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Vineyard Fray recreates Old Testament story

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"Vineyard Fray" by Ben Kniskern

Rating:
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Vineyard City is an imaginary town in the Holy Lands during the Old Testament time period. The city was created by The Owner, who asks for one tenth of each citizen’s profit as a defrayment. The people and the temple have been misusing the offerings, and have hardened their hearts toward the Owner.

The story begins with Akrail, a simple man living just outside the city, being caught up in the middle of an attack by Malvalar, a huge army from a city 500 miles away. He somehow knows that this attack is being sent by the Owner as punishment for the people’s sins. A small band of 16 people find each other during the battle, and together, they work to save the city. The Owner helps them defeat the enemy by sending an unusual rain storm, and causing them to retreat in a hurry. The Owner also sends messengers to warn the people about the Owner’s wrath.

Ushered into the city as heroes, Akrail and his companions are introduced to the King and given a special commission. They begin to look into the problems the temple workers are creating.

The plot is interesting and has ups and downs, twists and turns. It starts off with a huge battle, dies down a little, then builds up to the next big problem. The battle plans are well thought out and logical. Some developments are unexpected, and yet logical. The plot is the book’s strongest point.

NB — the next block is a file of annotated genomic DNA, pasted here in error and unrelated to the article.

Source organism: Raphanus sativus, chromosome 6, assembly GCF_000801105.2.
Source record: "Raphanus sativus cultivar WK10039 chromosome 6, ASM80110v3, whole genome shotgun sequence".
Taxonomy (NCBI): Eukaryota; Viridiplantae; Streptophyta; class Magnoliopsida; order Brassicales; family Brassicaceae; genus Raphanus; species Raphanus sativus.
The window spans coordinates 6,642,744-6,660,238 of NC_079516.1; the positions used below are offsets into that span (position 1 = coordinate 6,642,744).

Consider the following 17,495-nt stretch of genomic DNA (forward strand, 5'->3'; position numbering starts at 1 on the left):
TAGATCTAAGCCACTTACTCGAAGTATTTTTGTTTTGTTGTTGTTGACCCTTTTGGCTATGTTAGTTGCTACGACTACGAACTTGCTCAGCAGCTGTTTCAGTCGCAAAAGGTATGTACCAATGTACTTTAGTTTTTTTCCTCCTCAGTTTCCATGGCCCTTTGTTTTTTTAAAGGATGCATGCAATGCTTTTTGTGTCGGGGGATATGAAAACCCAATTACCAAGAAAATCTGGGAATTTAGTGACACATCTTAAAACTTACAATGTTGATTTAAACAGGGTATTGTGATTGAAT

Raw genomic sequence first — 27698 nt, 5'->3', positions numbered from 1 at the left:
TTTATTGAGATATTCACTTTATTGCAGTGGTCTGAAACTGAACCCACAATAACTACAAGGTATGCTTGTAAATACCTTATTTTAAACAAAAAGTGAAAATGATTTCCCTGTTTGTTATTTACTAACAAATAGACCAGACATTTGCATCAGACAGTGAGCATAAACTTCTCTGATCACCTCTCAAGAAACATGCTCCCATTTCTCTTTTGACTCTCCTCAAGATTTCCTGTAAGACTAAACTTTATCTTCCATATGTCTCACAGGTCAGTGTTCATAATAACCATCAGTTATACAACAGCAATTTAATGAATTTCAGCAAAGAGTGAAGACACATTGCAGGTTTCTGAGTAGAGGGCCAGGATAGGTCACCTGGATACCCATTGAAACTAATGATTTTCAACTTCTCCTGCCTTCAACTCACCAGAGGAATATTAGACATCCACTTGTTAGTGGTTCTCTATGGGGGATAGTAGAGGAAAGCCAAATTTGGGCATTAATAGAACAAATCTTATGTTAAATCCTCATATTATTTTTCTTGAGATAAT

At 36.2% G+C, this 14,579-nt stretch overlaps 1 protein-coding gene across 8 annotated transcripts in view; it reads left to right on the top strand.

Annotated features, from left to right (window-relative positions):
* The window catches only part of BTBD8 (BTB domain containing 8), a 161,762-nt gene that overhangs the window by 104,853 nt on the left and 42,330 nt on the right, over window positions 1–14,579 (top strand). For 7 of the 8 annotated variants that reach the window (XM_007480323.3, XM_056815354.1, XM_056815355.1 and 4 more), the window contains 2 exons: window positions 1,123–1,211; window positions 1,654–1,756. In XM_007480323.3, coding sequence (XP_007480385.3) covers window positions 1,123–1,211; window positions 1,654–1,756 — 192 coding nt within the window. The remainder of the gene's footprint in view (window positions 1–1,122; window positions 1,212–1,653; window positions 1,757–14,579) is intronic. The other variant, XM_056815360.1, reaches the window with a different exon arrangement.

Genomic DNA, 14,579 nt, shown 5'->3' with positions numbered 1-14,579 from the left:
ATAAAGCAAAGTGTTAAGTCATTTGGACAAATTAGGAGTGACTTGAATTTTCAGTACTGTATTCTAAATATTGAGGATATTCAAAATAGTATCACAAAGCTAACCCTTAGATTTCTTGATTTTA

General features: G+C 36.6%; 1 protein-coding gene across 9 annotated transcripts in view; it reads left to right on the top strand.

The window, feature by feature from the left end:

It’s written in the third person omnipotent style. Omnipotent means that the story is narrated by an unseen character who tells the reader what is going on. It doesn’t allow the reader to get under the skin of one character, to know their fears, history and reasoning. It also doesn’t allow the reader to feel fully involved in the action. It tells the reader what is happening, but it doesn’t show it.

The omnipotent style is not applied consistently. The author tells what characters think and feel. In this style, the characters would have to say what they are thinking and feeling, because they are just being observed.

The dialogue is too skimpy. It also lacks a specific style. It starts off as modern American, using terms like “Okay” and “great.” Later on, after meeting the King, it takes a more formal tone that is often stilted because it doesn’t use contractions. While I was willing to accept that an ancient person would have a word for great, the expression of Okay comes from a political election in Ohio around 1800. A candidate, whose name I can’t remember, had the initials of O. K. and his campaign slogan was “O.K. is good.” Okay wasn’t okay during this time period.

There are other research details that don’t match what I know. I toured Israel on a pilgrimage several years ago. The diet is almost vegetarian. Keeping Kosher is paramount. In the story, they eat a lot of raw beef that was slaughtered several days before and has been hanging out in the hot sun. They should have been eating bread and jerky, or more likely, smoked fish.

Other descriptions didn’t match my experience, but then, maybe this imaginary town is in Turkey—who knows? The setting and the time period are not clearly stated.

The female character, Shale, is 20 years old and single. While it was nice to meet a strong woman who took her place among men, there wasn’t any explanation about why a city girl would go out hunting while her father tends the store, or why she was still single when most girls get married very young. I would also have liked to see her become attracted to one of the dozen men she had to choose from. The story needed more emotion. A love story would have offered a respite from all the bloodshed.

If the reader agrees with the punishment theology, can overlook discrepancies about the culture, and wants more of a movie-going experience than great literature, they might enjoy this book.

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